Calm After Sydney Race Riot

Police in the inner Sydney suburb of Redfern inspect a burnt out car after a riot with youths Monday, Feb. 16, 2004, where 40 police were injured and 4 people arrested. The fighting was sparked by the death of a 17-year-old Aboriginal boy who's mother claims was being chased by police when he fell from his bicycle and was impaled on a fence. (AP Photo/Rob Griffith) AP

Elders ensured calm Monday night in an Aboriginal ghetto in downtown Sydney, a day after 40 police were injured in a nine-hour street battle with rioters.

The riot which erupted Sunday night was sparked by allegations that a 17-year-old Aborigine, Thomas Hickey, died while being chased by police.

Rioters set fire to a train station at the height of overnight rioting that stretched into Monday morning in the Redfern neighborhood of Australia's most populous city. Hundreds of police in full riot gear doused the rioters with high-pressure water hoses during the clashes.

But with respected Aboriginal elders urging calm in the community, there was no repeat of the violence late Monday. Aborigines held a barbecue and stood around fires, but there were no clashes with the handful of police watching them.

Hickey's mother claimed Monday that her son died after he fell from his bicycle and was impaled on a fence while being chased by police on Sunday.

"It's got to stop, the way they treat our kids," Gail Hickey said. "They treat our kids like dogs ... they manhandle them."

Police denied they were chasing the teen.

The hospitalized police officers mostly suffered broken bones, and one officer was knocked out after being hit by a flying brick. All but one of the police officers had been released by Monday afternoon. There was no immediate word on injuries to rioters.

Four alleged rioters were arrested and charged with involvement in the fighting. Assistant commissioner Bob Waites said police had identified other rioters and expect to make more arrests in coming days.

New South Wales Premier Bob Carr ordered an investigation into the cause of the riot and said the state coroner would probe Hickey's death and any possible police involvement.

During the overnight rioting, about 100 attackers set fire to the Redfern railway station, torched a car and smashed windows.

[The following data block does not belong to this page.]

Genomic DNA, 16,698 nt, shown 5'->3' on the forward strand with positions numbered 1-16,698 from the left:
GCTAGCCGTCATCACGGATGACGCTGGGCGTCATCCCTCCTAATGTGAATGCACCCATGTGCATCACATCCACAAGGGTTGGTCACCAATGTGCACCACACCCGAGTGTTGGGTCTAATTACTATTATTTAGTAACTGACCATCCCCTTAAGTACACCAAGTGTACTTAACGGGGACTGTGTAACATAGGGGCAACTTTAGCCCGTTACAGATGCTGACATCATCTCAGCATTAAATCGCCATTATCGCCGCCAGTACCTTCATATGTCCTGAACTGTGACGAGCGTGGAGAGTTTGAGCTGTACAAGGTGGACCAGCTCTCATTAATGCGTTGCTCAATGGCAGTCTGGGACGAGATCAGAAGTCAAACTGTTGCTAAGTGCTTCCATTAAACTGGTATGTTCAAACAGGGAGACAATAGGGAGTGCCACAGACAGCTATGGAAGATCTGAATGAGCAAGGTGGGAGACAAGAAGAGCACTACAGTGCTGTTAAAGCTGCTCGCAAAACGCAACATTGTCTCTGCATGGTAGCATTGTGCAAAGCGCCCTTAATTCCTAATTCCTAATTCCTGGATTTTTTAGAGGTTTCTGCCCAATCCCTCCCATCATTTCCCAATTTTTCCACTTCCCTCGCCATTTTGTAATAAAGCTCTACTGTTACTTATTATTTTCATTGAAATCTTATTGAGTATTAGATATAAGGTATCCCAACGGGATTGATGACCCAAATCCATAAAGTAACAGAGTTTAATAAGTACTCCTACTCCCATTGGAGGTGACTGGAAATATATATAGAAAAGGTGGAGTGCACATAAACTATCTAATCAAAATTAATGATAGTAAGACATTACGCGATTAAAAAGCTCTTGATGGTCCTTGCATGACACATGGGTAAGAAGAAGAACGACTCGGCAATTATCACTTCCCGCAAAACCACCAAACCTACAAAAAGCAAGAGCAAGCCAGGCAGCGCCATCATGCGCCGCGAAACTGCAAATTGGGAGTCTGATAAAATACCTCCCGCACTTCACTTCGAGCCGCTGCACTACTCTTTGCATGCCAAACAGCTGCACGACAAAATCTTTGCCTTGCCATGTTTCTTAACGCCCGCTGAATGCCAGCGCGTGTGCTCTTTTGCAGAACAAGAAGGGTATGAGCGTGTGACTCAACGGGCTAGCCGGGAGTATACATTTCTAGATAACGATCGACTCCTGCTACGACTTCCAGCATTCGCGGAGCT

"They burnt out one vehicle and they in fact were throwing Molotov cocktails both at police and at Redfern railway station during the course of the riot," Waites said.

Television reports showed young men surrounding a police patrol car and slamming bricks into it from close range. It was not clear if there were officers in the car at the time.

Waites also accused the rioters of stockpiling garbage bins full of paving stones and beer bottles to throw at police.

Aboriginal community leader Lyle Munro said anger in the community had been simmering long before Hickey's death.

"These young people are very, very upset about what happened to this young man, and they're very upset about what's happening to their young friends on a continual basis," Munro told Sydney radio station 2UE. "It was a preventable death, like most of the deaths of young Aboriginal people today."

Munro accused police of harassing people living in the squalid grid of run-down houses known as "The Block."

"This is an everyday occurrence — the harassment and intimidation of our young people," he said. "You could interview every Aboriginal kid down there that comes from The Block, that comes from this area in Redfern in particular, and the majority will tell you to your face ... that they've all been bashed by the police."

Aborigines make up 400,000 of Australia's 20 million people. They are the poorest, least healthy and most imprisoned members of society.

The houses were bought for Aborigines in the 1970s with a grant from the federal government in an attempt to alleviate homelessness and other social problems among Sydney's Aboriginal population.

However, the streets quickly degenerated into a garbage-strewn slum that is home to heroin addicts, alcoholics and petty criminals. Authorities are now redeveloping the area, but its social problems remain. The Block is notorious for the heroin dealers who trade openly in a park next to the railway tracks.

State opposition leader John Brogden said he would knock down The Block if he were in power.

"The fact that 40 or 50 police were injured whilst they stood there and copped it from young Aboriginal thugs and others is an unacceptable position going forward," Brogden said. "I'd bring the bulldozers in because I think allowing this to happen every couple of years, which is what's going to happen, will never fix the problem."

By Mike Corder
  • Jarrett Murphy

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